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Is there any reason to have a Facebook account anymore?
Facebook wants more people to use Messenger—even those who refuse to have a Facebook account. Starting today, Facebook will let many users sign up to message friends via Facebook Messenger simply by using their name and phone number.
It’s a huge change for the social network that’s amassed 600 million monthly users on its private messaging platform by requiring them to use a Facebook account.
Since Facebook split Messenger into a standalone app last year, it was only a matter of time before the company allowed non-Facebook users to download and chat with friends. And with the addition of Messenger for Web, it’s possible to connect with friends without giving up too much data on multiple platforms.
When you sign up for a Messenger account, it will now ask you to login with Facebook or provide an option for non-Facebook members. The app requires a name, phone number, and photo so friends can identify you, but it’s much less information than the official Facebook app has access to.
In recent months, Facebook has also added a bunch of new features that make Messenger more than just a chat app—the ability to send payments, chat with businesses, and let third-party developers make apps for Messenger. By opening it up to people who don’t have a Facebook account, people can use Facebook services beyond just messaging friends. And it could potentially convert non-Facebook users into users tied to the big blue social network.
The other possibility is that by opening up Messenger to anyone, Facebook is running the risk of losing users who only have a Facebook account specifically to chat with friends they only know through the service. If you’re one of those people who mostly uses Facebook privately via messages, you might not have any reason for a Facebook account anymore. Of course, that number is likely much smaller than the number of potential users Facebook can onboard by offering Facebook-free Messenger.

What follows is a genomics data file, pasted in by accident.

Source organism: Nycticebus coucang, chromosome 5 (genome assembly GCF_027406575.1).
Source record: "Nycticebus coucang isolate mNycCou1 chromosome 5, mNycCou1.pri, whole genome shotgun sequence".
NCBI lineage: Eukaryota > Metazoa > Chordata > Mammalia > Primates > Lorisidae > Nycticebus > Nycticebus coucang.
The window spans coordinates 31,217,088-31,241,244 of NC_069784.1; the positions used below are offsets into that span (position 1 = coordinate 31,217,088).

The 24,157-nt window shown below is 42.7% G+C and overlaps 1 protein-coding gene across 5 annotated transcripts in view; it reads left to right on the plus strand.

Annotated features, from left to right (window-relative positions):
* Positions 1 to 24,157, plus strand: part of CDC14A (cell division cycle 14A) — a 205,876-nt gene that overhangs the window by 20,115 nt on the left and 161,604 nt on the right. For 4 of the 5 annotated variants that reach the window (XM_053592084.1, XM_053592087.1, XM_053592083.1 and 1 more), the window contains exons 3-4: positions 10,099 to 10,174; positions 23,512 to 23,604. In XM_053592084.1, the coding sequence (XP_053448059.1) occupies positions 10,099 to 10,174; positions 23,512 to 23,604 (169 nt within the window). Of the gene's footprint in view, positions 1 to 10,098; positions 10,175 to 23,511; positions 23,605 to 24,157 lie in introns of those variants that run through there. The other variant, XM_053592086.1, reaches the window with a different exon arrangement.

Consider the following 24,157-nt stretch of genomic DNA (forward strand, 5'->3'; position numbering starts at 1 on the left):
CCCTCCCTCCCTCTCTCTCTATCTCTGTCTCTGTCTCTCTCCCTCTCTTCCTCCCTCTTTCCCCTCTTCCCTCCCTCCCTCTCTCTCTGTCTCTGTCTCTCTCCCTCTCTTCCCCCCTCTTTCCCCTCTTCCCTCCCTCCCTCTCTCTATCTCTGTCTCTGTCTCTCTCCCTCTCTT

The company is rolling out the new login feature in just a small handful of countries: the U.S., Canada, Peru and Venezuela. Facebook is also making in-roads in South America through its Internet.org initiative, the program that brings an “on-ramp” to the Internet to developing countries where hefty data fees prohibit access to vital online services. The company already launched Internet.org in Colombia, and CEO Mark Zuckerberg met with Peruvian president Ollanta Humala earlier this year.
Illustration by Max Fleishman
Selena Larson is a technology reporter based in San Francisco who writes about the intersection of technology and culture. Her work explores new technologies and the way they impact industries, human behavior, and security and privacy. Since leaving the Daily Dot, she's reported for CNN Money and done technical writing for cybersecurity firm Dragos.